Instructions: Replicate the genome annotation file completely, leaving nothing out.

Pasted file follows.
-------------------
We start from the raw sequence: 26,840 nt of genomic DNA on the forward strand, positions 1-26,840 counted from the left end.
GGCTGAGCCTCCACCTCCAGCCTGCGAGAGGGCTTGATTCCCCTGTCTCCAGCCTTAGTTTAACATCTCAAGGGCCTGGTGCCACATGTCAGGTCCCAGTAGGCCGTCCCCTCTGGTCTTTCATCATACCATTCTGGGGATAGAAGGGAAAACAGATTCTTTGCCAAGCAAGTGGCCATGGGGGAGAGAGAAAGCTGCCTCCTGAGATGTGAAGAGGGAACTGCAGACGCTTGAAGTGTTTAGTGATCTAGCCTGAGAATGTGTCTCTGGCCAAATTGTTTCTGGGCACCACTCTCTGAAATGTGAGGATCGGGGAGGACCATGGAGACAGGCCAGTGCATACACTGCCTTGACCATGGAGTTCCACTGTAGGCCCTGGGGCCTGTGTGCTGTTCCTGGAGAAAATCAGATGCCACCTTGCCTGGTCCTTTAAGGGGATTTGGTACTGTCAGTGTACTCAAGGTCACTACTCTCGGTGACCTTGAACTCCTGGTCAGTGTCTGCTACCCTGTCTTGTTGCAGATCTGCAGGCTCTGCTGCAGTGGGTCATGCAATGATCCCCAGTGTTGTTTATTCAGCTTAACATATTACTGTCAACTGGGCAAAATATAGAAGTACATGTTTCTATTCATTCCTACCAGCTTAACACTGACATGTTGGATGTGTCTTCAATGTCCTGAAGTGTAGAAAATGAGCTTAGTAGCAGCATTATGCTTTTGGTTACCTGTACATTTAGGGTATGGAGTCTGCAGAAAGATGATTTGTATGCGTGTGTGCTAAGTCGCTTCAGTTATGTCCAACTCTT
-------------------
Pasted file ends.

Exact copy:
We start from the raw sequence: 26,840 nt of genomic DNA on the forward strand, positions 1-26,840 counted from the left end.
GGCTGAGCCTCCACCTCCAGCCTGCGAGAGGGCTTGATTCCCCTGTCTCCAGCCTTAGTTTAACATCTCAAGGGCCTGGTGCCACATGTCAGGTCCCAGTAGGCCGTCCCCTCTGGTCTTTCATCATACCATTCTGGGGATAGAAGGGAAAACAGATTCTTTGCCAAGCAAGTGGCCATGGGGGAGAGAGAAAGCTGCCTCCTGAGATGTGAAGAGGGAACTGCAGACGCTTGAAGTGTTTAGTGATCTAGCCTGAGAATGTGTCTCTGGCCAAATTGTTTCTGGGCACCACTCTCTGAAATGTGAGGATCGGGGAGGACCATGGAGACAGGCCAGTGCATACACTGCCTTGACCATGGAGTTCCACTGTAGGCCCTGGGGCCTGTGTGCTGTTCCTGGAGAAAATCAGATGCCACCTTGCCTGGTCCTTTAAGGGGATTTGGTACTGTCAGTGTACTCAAGGTCACTACTCTCGGTGACCTTGAACTCCTGGTCAGTGTCTGCTACCCTGTCTTGTTGCAGATCTGCAGGCTCTGCTGCAGTGGGTCATGCAATGATCCCCAGTGTTGTTTATTCAGCTTAACATATTACTGTCAACTGGGCAAAATATAGAAGTACATGTTTCTATTCATTCCTACCAGCTTAACACTGACATGTTGGATGTGTCTTCAATGTCCTGAAGTGTAGAAAATGAGCTTAGTAGCAGCATTATGCTTTTGGTTACCTGTACATTTAGGGTATGGAGTCTGCAGAAAGATGATTTGTATGCGTGTGTGCTAAGTCGCTTCAGTTATGTCCAACTCTT